The fourth episode of a new series should mark the moment in which things start coming together, the show hopefully having settled into a groove that forms a make-it or break-it relationship with the viewer. Narrative isn't actually as important here as you would imagine, since serialized dramas so often fluctuate between stories that work and stories that don't. What matters more than anything is for the show's characters to be engaging enough to capture your attention at home, that they somehow jump off the screen. It's easier said than done, as proven by 666 Park Avenue's strong cast trying valiantly to provoke interest, Hero Complex once again confirming that this is a show that's hard to explicitly care about.
Like last week, the overall story is undoubtedly moving forward in one way or another, particularly with Gavin's ambiguous relationship with Henry and the political maneuvering occurring between them. But there's also a real sense of 'so what?' to a lot of it. Because we barely know any of these people, it's difficult to entirely grasp Henry's moral dilemma over his job at the mayor's office and his friendship with Gavin. Dave Annable is clearly trying here, but a lot of it is in vain, the script failing to grant Henry much definition beyond 'nice guy who does the right thing'. The story eventually crosses paths with Aubrey Dollar's doomed obit writer from last episode, but that, too, goes down its expected routes... passing various plotholes along the way.
Another problem is that 666 is struggling to define its own universe. While we've gotten a larger sense of the show's ensemble over the last couple of weeks, there's little in the way of cohesion between any of it. A significant chunk of screentime is given this week to Samantha Logan's psychic jewel thief Nona, as we learn about the recent fate of her parents, and briefly meet her seemingly catatonic grandma, who she for some reason is keeping hidden from everybody. But it's an example of the show introducing various different plot strands but struggling to flesh them out enough for us to care all that much. Right now it's just a bunch of exposition, and while that's expected for a freshman series, it's worrying that the writers haven't yet acknowledged that most of these subplots lack vibrancy. It probably doesn't help that Nona was absent last week, and that her similarly 'narrative black hole' co-stars, Writer Guy, Writer Wife and Window Girl, are missing from this episode themselves. It's hard enough to get a handle on these people when they actually are on-screen, let alone when they're benched for a week so early into the show's existence.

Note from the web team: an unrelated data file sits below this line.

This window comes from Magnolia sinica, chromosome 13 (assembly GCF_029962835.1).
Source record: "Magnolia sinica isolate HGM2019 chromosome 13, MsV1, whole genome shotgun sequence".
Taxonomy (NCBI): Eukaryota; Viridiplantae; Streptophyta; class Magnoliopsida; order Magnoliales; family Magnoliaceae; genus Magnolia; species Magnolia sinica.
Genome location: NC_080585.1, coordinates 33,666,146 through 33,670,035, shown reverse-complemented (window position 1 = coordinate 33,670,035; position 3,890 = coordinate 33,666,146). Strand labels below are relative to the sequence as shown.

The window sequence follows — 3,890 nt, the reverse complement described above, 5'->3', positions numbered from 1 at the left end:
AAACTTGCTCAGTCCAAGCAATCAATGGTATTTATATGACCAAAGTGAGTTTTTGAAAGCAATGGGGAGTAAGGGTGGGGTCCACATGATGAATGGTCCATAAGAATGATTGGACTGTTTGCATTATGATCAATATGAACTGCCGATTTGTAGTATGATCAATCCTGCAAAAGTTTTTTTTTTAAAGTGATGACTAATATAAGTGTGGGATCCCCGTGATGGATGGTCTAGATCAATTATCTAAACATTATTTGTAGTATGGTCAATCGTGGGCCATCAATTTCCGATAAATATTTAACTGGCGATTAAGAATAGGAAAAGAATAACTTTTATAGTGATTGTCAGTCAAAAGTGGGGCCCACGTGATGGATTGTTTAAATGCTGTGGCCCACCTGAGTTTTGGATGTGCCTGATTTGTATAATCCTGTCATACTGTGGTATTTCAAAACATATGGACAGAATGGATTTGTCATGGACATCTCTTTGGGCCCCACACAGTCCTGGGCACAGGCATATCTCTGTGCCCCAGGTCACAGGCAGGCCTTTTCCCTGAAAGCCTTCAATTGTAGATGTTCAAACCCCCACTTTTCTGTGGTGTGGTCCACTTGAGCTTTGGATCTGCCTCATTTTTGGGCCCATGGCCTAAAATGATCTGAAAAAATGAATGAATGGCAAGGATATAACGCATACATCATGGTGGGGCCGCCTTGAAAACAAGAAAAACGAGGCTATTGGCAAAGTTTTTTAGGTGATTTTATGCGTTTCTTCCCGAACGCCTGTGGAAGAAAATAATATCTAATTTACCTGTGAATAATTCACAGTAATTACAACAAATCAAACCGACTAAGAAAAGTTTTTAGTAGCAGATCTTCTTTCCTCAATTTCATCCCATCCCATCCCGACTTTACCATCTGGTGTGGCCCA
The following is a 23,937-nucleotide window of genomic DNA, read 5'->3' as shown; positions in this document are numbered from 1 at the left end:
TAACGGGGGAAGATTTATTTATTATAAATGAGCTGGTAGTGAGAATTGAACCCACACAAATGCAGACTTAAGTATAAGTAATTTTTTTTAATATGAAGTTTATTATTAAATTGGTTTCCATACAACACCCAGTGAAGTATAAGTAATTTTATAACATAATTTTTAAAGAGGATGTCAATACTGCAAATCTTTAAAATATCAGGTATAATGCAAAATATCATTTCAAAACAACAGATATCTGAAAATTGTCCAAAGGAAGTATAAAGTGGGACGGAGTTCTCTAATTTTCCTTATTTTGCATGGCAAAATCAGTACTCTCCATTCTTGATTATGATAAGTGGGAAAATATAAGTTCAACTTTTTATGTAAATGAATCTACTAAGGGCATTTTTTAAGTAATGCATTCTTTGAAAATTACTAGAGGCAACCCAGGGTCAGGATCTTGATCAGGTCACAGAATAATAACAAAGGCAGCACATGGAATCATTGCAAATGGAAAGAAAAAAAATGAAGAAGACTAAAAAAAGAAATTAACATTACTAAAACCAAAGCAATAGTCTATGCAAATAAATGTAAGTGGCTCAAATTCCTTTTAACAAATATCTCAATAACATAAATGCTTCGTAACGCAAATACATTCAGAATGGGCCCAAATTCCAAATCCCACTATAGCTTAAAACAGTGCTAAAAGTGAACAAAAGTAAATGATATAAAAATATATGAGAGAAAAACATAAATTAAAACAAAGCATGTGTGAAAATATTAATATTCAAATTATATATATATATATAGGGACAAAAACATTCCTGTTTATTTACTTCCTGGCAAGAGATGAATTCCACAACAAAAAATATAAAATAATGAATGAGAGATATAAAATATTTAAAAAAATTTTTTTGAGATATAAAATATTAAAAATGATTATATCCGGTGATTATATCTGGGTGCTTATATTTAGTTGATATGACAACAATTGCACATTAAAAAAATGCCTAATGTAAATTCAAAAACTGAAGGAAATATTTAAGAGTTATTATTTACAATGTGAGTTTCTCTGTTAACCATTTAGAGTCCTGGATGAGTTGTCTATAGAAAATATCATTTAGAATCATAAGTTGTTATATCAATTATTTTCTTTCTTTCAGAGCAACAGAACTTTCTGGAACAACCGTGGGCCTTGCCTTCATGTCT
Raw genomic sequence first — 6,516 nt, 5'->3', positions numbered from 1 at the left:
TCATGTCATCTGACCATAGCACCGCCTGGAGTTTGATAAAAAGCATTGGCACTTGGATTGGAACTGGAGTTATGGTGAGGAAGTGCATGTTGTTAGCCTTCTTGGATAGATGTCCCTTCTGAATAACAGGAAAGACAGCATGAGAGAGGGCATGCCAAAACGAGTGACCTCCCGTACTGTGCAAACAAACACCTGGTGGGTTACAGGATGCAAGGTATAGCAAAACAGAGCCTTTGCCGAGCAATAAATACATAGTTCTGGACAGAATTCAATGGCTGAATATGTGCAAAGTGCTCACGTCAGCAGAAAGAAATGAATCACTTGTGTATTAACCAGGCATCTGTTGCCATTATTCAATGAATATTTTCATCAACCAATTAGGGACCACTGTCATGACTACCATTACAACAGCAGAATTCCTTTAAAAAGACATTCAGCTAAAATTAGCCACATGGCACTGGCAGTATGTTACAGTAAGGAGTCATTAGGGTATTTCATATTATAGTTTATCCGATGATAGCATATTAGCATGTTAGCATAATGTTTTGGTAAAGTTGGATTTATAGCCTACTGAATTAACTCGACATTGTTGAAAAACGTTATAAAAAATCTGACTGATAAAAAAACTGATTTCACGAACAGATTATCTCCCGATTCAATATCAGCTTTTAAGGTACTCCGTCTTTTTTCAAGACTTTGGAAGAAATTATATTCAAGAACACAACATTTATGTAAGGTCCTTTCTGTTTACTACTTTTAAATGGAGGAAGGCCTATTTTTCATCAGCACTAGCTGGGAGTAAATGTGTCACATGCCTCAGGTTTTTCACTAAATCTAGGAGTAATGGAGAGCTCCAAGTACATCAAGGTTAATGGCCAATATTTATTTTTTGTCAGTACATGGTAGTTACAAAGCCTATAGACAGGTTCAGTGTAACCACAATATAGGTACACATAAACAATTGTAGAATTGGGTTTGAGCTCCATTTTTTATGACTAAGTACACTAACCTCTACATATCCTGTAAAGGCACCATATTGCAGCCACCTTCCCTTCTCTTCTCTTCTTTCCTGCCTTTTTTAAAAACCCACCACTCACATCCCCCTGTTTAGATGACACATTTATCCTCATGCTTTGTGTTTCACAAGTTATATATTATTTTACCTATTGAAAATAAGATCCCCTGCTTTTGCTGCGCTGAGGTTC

Thinking about it, cohesion is a major issue with almost every aspect of this show. All of the characters are split off on their own little adventures, be it Jane and the ghost girl she keeps seeing, the spooky luggage that spends an entire episode tediously unlocking itself, or Vanessa Williams and her daughter drama from last week. Because the writers keep everybody so closed off from one another, nobody ever talking with other people about their experiences, it only adds to the narrative feeling distant and individually unimportant.
666 Park Avenue has such a winning premise at its heart, but it's structurally uninspiring right now. The characters aren't strong enough for the show to operate entirely as a Faustian drama just yet, while the horror goofiness is being stretched out to absurd levels. Just notice how The Dead Don't Stay Dead ended with something moving around inside the luggage, and how this episode ends with the contents (some floaty dust dude) standing ominously over Jane and Henry's bed. It's effectively the same 'meh' cliffhanger spread over two whole episodes, and says a lot about the show's failings. C
Guest stars Aubrey Dollar (Annie Morgan); Jose Zuniga (Commissioner Pike); Wendy Moniz (Ingrid Weisman); Jenna Stern (Regina Wilson); Jim True-Frost (Peter Kramer); Misha Kuznetsov (Kandinsky)
Writers Elizabeth Craft, Sarah Fain Director John Behring